I've spent the past 8 years or so looking at ugly code. This isn't uncommon in software development but in my case, I've been looking at different ugly code developed by different teams every couple of weeks. One question that people often have is whether to refactor or rewrite. It's never a simple call. Usually, this is because the reason that people want to rewrite code is because they don't understand it. Yet, rewriting code often requires us to understand it well enough to proceed with the rewrite, especially if there are existing customers who depend on all of the nuances of behavior that the system has consistently exhibited.
When you see enough of this, it's easy to take a bleak view. There are many places in the industry where existing mountains of code are a drag on progress. The worst thing is that quite often organizations are so close to the problem that they can not see its full extent. When business sponsors receive the cold-shoulder enough times when they want particular features, they stop asking. They have learned that "changes to X are expensive" and they gradually shape their business in different ways. The effects ripple out from there. Younger organizations without as much software infrastructure often have a competitive advantage provided they can ramp up to a base feature set quickly and provide value that more encumbered software-based companies can't. It's a scenario that plays out over and over again, but people don't really talk about it. When Agile came around there was a lot of talk about flattening the cost of change in code. With good practice, you can do quite a bit of that. However, entropy happens. Older codebases are typically harder to change.
A few years ago, I was telling some friends about an experiment I would love to run. I'd like to have code base where every line of code written disappears exactly three months after it is written. If you were able to get past people gaming the system by copying code someplace else and then copying it back in when it was deleted, you'd have a very interesting set of constraints. Developers would be rewriting code constantly and they'd develop insights into ways to rewrite the code more compactly and (hopefully) more understandably. Perhaps more importantly, the business would have to make very serious tradeoffs about the features. If you are limited to a smaller number of features (because code keeps disappearing), you have to make sure that the ones you keep are really the ones which are making you money. I have the suspicion that a company could actually do better over the long term doing that, and the reason is because the costs of carrying code are real, but no one accounts for them.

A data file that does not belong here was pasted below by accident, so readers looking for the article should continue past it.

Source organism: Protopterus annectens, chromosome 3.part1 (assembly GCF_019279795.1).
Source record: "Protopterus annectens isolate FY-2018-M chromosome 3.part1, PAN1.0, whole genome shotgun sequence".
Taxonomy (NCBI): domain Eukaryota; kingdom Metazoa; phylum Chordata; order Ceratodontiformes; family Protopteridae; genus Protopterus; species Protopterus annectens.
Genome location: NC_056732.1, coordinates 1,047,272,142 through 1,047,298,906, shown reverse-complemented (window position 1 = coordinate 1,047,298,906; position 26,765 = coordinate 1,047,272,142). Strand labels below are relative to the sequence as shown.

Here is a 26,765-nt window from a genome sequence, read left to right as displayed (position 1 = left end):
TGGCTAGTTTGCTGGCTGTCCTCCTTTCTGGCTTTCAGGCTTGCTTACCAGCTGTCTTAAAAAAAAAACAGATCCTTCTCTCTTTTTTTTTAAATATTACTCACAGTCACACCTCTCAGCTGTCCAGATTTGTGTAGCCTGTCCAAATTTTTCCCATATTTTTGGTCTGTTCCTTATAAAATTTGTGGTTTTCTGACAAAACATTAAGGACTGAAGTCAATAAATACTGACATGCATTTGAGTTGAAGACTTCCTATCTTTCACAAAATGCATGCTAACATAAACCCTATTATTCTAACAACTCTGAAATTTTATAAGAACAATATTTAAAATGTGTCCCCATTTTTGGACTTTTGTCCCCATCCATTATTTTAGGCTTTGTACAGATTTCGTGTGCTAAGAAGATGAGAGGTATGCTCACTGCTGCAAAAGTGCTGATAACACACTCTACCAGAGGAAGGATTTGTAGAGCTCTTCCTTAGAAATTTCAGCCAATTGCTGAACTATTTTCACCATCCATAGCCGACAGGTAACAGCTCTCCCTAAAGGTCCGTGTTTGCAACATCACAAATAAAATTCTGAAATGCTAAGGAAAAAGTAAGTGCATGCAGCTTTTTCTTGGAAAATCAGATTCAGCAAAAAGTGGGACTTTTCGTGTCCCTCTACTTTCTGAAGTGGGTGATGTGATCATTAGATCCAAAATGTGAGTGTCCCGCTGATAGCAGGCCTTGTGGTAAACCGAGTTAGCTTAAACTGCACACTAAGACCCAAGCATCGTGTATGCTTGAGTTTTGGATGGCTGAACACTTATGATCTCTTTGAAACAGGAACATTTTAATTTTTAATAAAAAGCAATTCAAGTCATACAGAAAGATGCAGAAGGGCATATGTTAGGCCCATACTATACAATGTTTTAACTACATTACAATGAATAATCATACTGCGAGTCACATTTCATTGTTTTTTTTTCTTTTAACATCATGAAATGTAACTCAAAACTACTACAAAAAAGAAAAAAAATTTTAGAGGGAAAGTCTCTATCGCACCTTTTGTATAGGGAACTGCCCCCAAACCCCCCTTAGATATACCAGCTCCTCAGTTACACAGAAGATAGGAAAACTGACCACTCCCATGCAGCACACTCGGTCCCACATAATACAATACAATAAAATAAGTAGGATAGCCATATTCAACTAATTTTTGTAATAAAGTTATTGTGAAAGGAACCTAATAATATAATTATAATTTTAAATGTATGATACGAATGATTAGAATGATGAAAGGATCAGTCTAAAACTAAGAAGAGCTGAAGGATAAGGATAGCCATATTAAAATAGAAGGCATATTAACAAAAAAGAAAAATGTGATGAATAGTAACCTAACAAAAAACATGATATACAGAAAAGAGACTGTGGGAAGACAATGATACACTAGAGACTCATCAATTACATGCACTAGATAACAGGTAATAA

Recently, there's been a strong move toward Lean in the industry. The roots of Lean are in manufacturing - the Toyota Production System, etc. I like some of the concepts, but I remember being shocked early on by what the lean community considers to be "inventory." In manufacturing, inventory is a very clear concept. It is the extra stuff hanging around.. the things that partially done and queued for the next bit of work. In Lean Software Development, requirements are often seen as inventory. If you spend a lot of time elaborating requirements for features you are not going to work on for a while your process isn't streamlined enough. That's fair, but I think that the brutal reality is that we have something much more tangible that we can see as inventory: our code.
Let's go back to manufacturing. If you are making cars or widgets, you make them one by one. They proceed through the manufacturing process and you can gain very real efficiencies by paying attention to how the pieces go through the process. Lean Software Development has chosen to see tasks as pieces. We carry them through a process and end up with completed products on the other side.
It's a nice view of the world, but it is a bit of a lie. In software development, we are essentially working on the same car or widget continuously, often for years. We are in the same soup, the same codebase. We can't expect a model based on independence of pieces in manufacturing to be accurate when we are working continuously on a single thing (a codebase) that shows wear over time and needs constant attention.
No, to me, code is inventory. It is stuff lying around and it has substantial cost of ownership. It might do us good to consider what we can do to minimize it.
I think that the future belongs to organizations that learn how to strategically delete code. Many companies are getting better at cutting unprofitable features in their products, but the next step is to pull those features out by the root: the code. Carrying costs are larger than we think. There's competitive advantage for companies that recognize this.